The playoffs brought surprises, with the No. 3 seeded Southampton Breakers and the No. 4 Tomcats pulling off upsets to reach the division finals, which the Breakers swept in two games last week.

“The top five or six clubs on a given day, with the right pitching, the right hitting, anyone can win it. That’s what’s great about it,” Tomcats coach Randy Caden said. “Seedings mean nothing. You just want to make it to the playoffs because then it’s a new season.”

And now we can begin looking forward to another one in 2013.

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08/06/12 6:00pm
08/06/2012 6:00 PM

GARRETT MEADE FILE PHOTO | Shaun Hansen in his high school playing days.

Shaun Hansen might be the perfect example of the big fish-little pond syndrome.

During his high school playing days for the former combined Southold/Greenport baseball team and then Southold and Greenport separately, Hansen was a dominant force as both a hitter and a pitcher. He was a monster at the plate who hit for power and average. As a pitcher, he routinely fired fastballs past overmatched batters.

Then again, that was then, in the small pond of high school baseball on eastern Long Island. The present situation is quite different for Hansen. At 6 feet 3 inches tall and 205 pounds, Hansen is a sizable speciman, but he is no longer a big fish. For one thing, he’s no longer playing in the proverbial little pond. He is in a much larger pool now. As Hansen has found, college baseball is a whole new ball game.

Hansen learned early on in his freshman season at Suffolk County Community College that he needed to adjust to a higher level, not to mention a new position: third base.

“It was a lot different than high school, a lot more intense, but I like that,” Hansen said. “Everyone is an all star. I would go out there and I would play terrible the first couple of games. I would be like: ‘Wow, I need to go to the gym. I need to do something different to help me get better. I need to get in the cage more. I need to do this and that.’ It made me want to do better, want to work harder to get better.”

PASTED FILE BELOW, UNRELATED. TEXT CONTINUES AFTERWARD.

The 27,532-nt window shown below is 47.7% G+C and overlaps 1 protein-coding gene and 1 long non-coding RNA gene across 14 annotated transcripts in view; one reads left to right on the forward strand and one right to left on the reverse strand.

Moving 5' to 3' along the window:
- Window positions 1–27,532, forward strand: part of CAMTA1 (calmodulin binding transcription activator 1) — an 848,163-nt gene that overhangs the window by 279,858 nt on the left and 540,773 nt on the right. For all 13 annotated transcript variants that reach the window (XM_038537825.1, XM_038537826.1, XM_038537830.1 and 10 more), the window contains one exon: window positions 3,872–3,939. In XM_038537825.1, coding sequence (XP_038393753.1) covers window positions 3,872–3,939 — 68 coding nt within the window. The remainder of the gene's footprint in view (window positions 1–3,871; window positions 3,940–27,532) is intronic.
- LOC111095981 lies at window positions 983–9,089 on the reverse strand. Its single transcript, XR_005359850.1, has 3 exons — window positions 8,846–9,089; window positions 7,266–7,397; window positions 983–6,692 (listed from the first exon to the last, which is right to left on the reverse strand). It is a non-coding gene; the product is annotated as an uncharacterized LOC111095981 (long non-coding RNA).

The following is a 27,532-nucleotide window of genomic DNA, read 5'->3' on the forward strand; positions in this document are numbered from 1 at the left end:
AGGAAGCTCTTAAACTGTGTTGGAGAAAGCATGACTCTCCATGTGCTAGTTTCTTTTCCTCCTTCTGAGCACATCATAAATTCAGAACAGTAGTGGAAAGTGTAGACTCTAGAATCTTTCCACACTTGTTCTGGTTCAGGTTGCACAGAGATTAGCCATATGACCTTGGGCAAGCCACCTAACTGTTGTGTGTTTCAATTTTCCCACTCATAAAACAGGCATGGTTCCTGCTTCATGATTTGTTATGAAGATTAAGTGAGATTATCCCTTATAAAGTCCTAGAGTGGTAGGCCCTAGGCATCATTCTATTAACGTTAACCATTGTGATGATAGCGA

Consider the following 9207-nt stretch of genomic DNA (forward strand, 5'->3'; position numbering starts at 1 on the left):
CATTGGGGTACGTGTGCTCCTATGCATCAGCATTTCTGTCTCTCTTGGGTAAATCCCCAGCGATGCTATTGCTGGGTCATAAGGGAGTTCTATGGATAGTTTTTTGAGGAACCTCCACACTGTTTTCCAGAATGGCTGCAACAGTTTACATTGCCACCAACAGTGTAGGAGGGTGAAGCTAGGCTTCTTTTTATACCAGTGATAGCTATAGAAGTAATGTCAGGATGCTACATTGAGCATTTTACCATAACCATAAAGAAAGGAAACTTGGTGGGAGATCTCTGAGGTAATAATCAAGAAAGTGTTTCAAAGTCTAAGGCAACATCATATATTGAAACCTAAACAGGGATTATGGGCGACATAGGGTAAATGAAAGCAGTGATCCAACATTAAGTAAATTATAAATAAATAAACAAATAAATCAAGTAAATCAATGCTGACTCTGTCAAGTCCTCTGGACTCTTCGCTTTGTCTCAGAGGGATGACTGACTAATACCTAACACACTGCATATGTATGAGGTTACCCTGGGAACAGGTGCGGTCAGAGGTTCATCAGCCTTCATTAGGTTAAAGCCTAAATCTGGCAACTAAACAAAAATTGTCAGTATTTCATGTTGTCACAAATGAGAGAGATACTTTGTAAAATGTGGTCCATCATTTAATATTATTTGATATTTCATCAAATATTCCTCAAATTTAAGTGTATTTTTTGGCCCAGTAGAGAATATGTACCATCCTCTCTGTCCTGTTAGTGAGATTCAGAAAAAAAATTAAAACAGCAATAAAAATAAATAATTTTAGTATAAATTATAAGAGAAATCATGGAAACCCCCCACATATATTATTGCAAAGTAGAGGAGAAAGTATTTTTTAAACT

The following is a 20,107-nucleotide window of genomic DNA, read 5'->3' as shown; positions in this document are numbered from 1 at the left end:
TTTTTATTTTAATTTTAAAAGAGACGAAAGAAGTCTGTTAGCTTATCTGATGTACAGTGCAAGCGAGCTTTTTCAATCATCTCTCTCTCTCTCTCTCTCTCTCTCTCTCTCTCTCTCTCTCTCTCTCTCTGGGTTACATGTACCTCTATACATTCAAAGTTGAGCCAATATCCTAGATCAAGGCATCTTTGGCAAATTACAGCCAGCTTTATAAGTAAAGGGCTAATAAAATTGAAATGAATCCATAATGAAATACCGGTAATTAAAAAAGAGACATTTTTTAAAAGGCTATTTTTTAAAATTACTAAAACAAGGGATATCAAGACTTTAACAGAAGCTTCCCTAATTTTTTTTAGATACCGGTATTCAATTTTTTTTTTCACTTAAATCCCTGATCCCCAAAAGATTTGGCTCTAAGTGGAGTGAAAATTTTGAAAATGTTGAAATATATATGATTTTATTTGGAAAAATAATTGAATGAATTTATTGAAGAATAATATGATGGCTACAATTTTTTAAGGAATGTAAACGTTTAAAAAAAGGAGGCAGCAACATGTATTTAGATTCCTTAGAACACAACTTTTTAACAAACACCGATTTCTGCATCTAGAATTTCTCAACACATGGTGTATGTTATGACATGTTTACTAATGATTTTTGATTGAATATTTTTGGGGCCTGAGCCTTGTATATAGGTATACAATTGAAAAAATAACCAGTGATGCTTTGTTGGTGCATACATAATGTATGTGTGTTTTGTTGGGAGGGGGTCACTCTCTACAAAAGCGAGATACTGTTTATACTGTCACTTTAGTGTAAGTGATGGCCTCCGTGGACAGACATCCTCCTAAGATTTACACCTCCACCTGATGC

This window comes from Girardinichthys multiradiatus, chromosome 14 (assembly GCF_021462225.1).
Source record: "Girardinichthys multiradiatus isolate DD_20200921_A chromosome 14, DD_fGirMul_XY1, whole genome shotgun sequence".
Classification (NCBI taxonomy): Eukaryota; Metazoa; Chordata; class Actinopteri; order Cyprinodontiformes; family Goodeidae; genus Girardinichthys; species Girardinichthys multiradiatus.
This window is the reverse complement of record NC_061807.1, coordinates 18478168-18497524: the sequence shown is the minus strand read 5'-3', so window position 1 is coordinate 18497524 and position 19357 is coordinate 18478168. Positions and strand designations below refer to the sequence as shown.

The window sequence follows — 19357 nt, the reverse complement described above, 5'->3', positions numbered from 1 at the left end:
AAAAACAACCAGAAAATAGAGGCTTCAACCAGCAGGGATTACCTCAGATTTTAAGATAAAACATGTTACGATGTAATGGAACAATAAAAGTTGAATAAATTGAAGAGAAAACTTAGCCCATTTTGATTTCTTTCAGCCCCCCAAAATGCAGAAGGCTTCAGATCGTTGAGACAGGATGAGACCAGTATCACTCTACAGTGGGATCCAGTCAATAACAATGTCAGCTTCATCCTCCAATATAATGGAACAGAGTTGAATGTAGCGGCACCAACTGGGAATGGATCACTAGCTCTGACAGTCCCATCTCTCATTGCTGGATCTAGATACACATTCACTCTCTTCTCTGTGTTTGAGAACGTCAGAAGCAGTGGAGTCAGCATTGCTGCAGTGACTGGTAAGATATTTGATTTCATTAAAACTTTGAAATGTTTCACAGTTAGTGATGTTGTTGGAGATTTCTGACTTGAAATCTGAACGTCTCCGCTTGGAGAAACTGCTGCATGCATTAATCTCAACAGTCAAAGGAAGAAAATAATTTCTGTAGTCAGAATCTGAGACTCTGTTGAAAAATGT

In continuance of that pursuit, Hansen played for the Riverhead Tomcats in the Atlantic Collegiate Baseball League this summer. He played first base, took some swings as a designated hitter and pitched some.

Hansen came off the bench in a pinch-hitting role last Thursday to line a single over third baseman Bobby Geren in the ninth inning of a 12-4 loss to the Southampton Breakers in Game 2 of the Hampton Division finals. The victory brought the Breakers their first division championship.

But Hansen, who throws and bats right-handed, had difficulty with a back injury earlier this summer. “They found out that my vertebrae has actually shifted a little bit so it’s pinching my muscle,” he said. “They stretched me out and I guess they popped it back into place.”

The back trouble didn’t help Hansen’s numbers with the Tomcats. He batted .077 (3 for 39) during the regular season with two runs batted in. As a pitcher, he went 1-2 with a 13.50 earned run average. In the nine and one-third innings he pitched, he issued 10 walks against nine strikeouts.

Of course, the other side to this is the quality of the competition he faced in the ACBL, which draws college players from various parts of the country.

“Playing in this league, it’s a little overwhelming at first,” said Hansen. He added: “Really, when I came here, I just wanted to get the experience. I wanted to play against good competition. Even if I did poorly, either way it’s a good experience. It is summer ball. It really doesn’t mean much. It’s just about getting better. It’s what the league is about, developing players.”

Riverhead coach Randy Caden said Hansen has the size and strength to be a good player. “I think he has the ability, he just doesn’t believe in himself yet,” Caden said. “It’s a confidence thing with him. … He’s never played on this level, as most kids haven’t. It’s a new challenge. I try to tell him, ‘It will come; it will come.’ But that’s the thing, as you go up, the competition gets tougher.”